Many wellness programs focus on getting people moving and improving eating habits. Diet and exercise are important aspects of our health, but let’s not forget to also pay attention to our emotional and psychological wellbeing. In our ambitious, achievement-oriented society, it is easy to focus on what we do not have or who we wish we were. While the negative feeling of inadequacy can lead to motivation, it comes with the risk of anxiety or depression. To keep our mind and body well, let’s try to focus on and be happy with what we have and who we are, through gratitude.

Practicing gratitude is like doing push-ups for emotional and psychological wellbeing because it strengthens resiliency, or the ability to handle stress. Work can be stressful at times, by promoting a culture of positive emotions we buffer the stresses, and spin obstacles or loss into opportunities and gain.

A gratitude journal is a research-backed practice that increases happiness. So, why not adapt the tried-and-true gratitude journal for offices and other communities? An appreciation platform, either online on an organization’s internal website, or a physical bulletin board, promotes community-building and allows everyone to celebrate each other’s contributions.

During this past holiday season, the Walker Tracker team participated in a gratitude wall. It was nice to see the many different things that all of us are grateful for. A gratitude wall allows for everyone’s opinion to be heard, not just those who are more vocal. While it can be a fun exercise, a gratitude board has the potential to create an environment of openness. When we give thanks, we acknowledge what we value, whether it’s meteor showers, dogs, or snail mail.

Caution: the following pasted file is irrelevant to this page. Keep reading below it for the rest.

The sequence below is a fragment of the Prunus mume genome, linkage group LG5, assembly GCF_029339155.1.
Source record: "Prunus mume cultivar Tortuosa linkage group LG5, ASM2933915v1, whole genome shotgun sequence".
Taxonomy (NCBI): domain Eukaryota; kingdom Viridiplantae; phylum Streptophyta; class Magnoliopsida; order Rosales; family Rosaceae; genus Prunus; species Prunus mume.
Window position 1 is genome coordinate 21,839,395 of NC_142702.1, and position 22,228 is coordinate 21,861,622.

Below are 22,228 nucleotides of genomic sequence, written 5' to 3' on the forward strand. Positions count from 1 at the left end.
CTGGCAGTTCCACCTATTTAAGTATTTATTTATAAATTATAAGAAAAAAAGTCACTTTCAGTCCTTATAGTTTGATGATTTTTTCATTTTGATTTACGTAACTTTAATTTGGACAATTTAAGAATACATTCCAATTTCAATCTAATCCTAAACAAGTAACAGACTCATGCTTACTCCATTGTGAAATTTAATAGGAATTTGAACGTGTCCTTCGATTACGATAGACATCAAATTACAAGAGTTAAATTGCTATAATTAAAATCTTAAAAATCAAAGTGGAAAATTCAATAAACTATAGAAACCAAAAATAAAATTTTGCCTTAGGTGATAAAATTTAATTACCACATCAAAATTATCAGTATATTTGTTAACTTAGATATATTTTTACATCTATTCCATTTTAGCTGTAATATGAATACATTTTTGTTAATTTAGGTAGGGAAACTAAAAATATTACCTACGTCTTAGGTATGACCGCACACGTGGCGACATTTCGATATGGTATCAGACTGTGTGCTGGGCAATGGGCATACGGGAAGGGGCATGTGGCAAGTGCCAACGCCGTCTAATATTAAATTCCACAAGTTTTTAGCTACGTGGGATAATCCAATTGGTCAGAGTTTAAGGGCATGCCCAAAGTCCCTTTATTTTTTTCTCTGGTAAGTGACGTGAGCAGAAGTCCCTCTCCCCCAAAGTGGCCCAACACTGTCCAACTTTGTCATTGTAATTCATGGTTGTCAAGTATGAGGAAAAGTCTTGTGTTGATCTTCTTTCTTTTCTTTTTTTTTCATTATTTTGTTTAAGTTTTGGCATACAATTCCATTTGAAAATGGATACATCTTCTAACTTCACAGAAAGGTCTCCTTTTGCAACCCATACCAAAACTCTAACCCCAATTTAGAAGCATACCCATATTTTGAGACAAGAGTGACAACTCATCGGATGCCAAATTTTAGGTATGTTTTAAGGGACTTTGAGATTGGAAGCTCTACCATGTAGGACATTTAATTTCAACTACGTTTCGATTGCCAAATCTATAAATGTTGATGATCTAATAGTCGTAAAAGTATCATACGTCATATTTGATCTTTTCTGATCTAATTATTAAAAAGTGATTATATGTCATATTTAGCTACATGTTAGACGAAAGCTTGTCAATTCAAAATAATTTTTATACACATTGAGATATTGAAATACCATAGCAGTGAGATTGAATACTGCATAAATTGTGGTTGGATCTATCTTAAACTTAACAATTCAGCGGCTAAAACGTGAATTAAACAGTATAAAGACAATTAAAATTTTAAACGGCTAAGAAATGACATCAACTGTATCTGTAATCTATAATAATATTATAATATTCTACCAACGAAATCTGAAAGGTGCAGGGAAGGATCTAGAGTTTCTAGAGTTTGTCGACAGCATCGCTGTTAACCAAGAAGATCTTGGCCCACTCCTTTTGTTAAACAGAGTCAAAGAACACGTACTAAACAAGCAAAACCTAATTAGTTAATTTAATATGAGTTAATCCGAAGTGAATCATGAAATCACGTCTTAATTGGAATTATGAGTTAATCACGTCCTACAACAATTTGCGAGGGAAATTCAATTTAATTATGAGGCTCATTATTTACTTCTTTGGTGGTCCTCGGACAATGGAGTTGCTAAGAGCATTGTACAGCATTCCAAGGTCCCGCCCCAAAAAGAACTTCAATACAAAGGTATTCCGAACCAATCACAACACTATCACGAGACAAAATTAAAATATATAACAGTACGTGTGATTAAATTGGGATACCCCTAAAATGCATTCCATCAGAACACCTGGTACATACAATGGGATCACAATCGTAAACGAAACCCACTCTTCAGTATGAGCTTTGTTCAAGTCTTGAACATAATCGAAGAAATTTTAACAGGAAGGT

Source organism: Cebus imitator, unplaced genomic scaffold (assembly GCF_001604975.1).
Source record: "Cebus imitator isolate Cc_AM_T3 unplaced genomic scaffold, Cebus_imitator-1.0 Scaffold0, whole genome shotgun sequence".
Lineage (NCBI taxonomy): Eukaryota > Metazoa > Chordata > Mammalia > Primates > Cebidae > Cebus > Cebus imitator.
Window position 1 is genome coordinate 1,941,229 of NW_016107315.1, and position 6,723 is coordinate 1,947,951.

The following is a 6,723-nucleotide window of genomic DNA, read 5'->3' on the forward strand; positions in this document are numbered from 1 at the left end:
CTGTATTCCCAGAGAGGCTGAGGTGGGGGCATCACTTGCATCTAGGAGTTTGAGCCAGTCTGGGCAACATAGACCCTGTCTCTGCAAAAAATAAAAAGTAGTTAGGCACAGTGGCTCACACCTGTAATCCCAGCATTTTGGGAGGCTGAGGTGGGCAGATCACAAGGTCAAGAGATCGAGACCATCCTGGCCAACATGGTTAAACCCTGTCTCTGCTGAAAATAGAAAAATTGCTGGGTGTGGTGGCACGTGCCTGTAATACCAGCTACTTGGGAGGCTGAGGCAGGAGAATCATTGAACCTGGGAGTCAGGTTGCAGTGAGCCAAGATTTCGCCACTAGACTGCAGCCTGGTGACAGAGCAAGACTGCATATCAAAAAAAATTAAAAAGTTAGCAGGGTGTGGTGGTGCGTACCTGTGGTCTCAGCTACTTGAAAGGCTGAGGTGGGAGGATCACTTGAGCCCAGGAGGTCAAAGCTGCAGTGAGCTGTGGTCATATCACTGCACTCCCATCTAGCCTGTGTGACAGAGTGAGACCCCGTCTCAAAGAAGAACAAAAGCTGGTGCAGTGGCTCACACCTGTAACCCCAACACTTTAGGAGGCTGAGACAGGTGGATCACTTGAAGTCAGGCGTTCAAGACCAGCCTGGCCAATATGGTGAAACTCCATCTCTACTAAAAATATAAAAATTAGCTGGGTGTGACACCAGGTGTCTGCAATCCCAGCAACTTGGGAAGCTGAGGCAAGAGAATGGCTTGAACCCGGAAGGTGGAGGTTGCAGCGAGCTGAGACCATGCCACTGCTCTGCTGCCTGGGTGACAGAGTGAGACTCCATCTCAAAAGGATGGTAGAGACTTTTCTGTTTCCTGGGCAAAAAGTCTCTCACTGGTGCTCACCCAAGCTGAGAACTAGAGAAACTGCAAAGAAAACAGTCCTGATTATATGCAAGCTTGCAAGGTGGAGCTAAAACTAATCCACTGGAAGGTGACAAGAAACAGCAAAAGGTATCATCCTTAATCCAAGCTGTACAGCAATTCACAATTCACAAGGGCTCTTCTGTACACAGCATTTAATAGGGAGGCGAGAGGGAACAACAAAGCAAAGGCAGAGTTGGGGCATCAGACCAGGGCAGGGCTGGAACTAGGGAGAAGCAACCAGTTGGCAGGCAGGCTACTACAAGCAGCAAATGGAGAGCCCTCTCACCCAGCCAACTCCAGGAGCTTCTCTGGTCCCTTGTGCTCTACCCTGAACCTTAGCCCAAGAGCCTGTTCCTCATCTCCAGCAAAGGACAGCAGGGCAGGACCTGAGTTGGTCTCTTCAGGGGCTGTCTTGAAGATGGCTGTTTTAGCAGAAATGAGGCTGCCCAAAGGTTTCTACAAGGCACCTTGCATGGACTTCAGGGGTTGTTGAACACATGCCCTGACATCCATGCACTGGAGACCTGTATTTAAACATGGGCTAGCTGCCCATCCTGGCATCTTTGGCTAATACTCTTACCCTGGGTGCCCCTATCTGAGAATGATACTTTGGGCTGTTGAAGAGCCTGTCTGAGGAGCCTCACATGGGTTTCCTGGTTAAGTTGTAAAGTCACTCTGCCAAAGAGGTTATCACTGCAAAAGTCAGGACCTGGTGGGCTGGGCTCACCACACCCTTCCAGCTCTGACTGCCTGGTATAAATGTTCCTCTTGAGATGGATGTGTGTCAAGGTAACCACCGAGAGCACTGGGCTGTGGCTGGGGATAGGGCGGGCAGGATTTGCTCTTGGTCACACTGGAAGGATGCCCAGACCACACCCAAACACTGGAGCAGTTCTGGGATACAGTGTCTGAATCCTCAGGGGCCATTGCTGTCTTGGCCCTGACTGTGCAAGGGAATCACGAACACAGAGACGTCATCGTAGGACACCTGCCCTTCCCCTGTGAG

Speaking of mail, a simple thank you card to coworkers and friends also creates a positive, uplifting environment. Giving praise and expressing gratitude was one of the alternate New Year’s resolutions Ellen mentioned in a previous post. Acknowledging others for their time and effort, increases self-confidence and self-worth, promoting a positive attitude and buffering the negative emotions that can lead to anxiety or depression. High self-worth can also promote engagement in health-promoting activities, such as participating in worksite wellness programs. Practicing gratitude can help you develop beneficial lifestyle habits.

Coming off of the “high” of the holidays, I am feeling very grateful. I am thankful that I am able to provide wellness programming to amazing clients and that I work for an organization that values my work and well-being. I truly believe that we all have so much to be grateful for and we don’t need to wait to start experiencing the emotional benefits that gratitude brings. What are you thankful for?

Thanks so much for reading!